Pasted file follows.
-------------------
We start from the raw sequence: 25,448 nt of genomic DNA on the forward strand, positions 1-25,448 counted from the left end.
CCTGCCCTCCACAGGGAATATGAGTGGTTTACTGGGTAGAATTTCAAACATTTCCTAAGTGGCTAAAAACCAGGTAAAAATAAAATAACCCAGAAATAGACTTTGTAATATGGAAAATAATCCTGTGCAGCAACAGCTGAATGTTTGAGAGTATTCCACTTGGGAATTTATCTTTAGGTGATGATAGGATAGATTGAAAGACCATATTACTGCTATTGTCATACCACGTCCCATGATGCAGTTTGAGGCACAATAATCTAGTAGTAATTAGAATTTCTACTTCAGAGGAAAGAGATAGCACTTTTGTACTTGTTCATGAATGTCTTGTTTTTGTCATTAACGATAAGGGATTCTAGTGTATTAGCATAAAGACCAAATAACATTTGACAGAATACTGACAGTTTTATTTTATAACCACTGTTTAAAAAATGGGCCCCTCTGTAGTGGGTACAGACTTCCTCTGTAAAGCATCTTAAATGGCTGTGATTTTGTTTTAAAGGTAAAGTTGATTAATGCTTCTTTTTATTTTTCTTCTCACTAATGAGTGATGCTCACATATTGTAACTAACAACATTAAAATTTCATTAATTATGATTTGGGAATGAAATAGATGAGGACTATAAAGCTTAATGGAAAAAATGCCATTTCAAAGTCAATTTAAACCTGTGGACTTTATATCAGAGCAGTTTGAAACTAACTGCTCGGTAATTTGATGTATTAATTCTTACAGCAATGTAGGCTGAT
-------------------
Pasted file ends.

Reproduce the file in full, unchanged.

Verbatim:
We start from the raw sequence: 25,448 nt of genomic DNA on the forward strand, positions 1-25,448 counted from the left end.
CCTGCCCTCCACAGGGAATATGAGTGGTTTACTGGGTAGAATTTCAAACATTTCCTAAGTGGCTAAAAACCAGGTAAAAATAAAATAACCCAGAAATAGACTTTGTAATATGGAAAATAATCCTGTGCAGCAACAGCTGAATGTTTGAGAGTATTCCACTTGGGAATTTATCTTTAGGTGATGATAGGATAGATTGAAAGACCATATTACTGCTATTGTCATACCACGTCCCATGATGCAGTTTGAGGCACAATAATCTAGTAGTAATTAGAATTTCTACTTCAGAGGAAAGAGATAGCACTTTTGTACTTGTTCATGAATGTCTTGTTTTTGTCATTAACGATAAGGGATTCTAGTGTATTAGCATAAAGACCAAATAACATTTGACAGAATACTGACAGTTTTATTTTATAACCACTGTTTAAAAAATGGGCCCCTCTGTAGTGGGTACAGACTTCCTCTGTAAAGCATCTTAAATGGCTGTGATTTTGTTTTAAAGGTAAAGTTGATTAATGCTTCTTTTTATTTTTCTTCTCACTAATGAGTGATGCTCACATATTGTAACTAACAACATTAAAATTTCATTAATTATGATTTGGGAATGAAATAGATGAGGACTATAAAGCTTAATGGAAAAAATGCCATTTCAAAGTCAATTTAAACCTGTGGACTTTATATCAGAGCAGTTTGAAACTAACTGCTCGGTAATTTGATGTATTAATTCTTACAGCAATGTAGGCTGAT